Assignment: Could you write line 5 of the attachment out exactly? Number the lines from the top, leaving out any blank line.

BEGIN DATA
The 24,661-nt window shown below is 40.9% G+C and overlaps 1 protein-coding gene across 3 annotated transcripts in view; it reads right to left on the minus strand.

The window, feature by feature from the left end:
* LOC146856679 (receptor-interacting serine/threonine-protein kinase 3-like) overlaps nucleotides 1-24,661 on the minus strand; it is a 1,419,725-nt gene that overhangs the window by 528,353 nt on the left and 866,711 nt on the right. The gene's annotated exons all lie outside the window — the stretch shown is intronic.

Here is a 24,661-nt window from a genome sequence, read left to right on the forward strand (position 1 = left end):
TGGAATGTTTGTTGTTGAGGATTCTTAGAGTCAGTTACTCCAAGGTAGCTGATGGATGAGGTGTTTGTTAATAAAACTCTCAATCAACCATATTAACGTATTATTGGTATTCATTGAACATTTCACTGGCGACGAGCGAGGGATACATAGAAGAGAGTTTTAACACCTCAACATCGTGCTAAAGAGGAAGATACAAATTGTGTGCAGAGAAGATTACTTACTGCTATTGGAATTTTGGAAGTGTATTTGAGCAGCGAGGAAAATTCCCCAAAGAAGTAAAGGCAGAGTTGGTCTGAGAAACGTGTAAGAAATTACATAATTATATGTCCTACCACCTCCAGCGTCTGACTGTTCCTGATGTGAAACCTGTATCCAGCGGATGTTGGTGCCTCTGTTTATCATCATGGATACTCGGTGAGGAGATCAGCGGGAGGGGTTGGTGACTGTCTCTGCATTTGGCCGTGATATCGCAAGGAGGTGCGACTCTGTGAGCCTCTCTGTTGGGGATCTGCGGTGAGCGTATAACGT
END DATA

TGGAATGTTTGTTGTTGAGGATTCTTAGAGTCAGTTACTCCAAGGTAGCTGATGGATGAGGTGTTTGTTAATAAAACTCTCAATCAACCATATTAACGTATTATTGGTATTCATTGAACATTTCACTGGCGACGAGCGAGGGATACATAGAAGAGAGTTTTAACACCTCAACATCGTGCTAAAGAGGAAGATACAAATTGTGTGCAGAGAAGATTACTTACTGCTATTGGAATTTTGGAAGTGTATTTGAGCAGCGAGGAAAATTCCCCAAAGAAGTAAAGGCAGAGTTGGTCTGAGAAACGTGTAAGAAATTACATAATTATATGTCCTACCACCTCCAGCGTCTGACTGTTCCTGATGTGAAACCTGTATCCAGCGGATGTTGGTGCCTCTGTTTATCATCATGGATACTCGGTGAGGAGATCAGCGGGAGGGGTTGGTGACTGTCTCTGCATTTGGCCGTGATATCGCAAGGAGGTGCGACTCTGTGAGCCTCTCTGTTGGGGATCTGCGGTGAGCGTATAACGT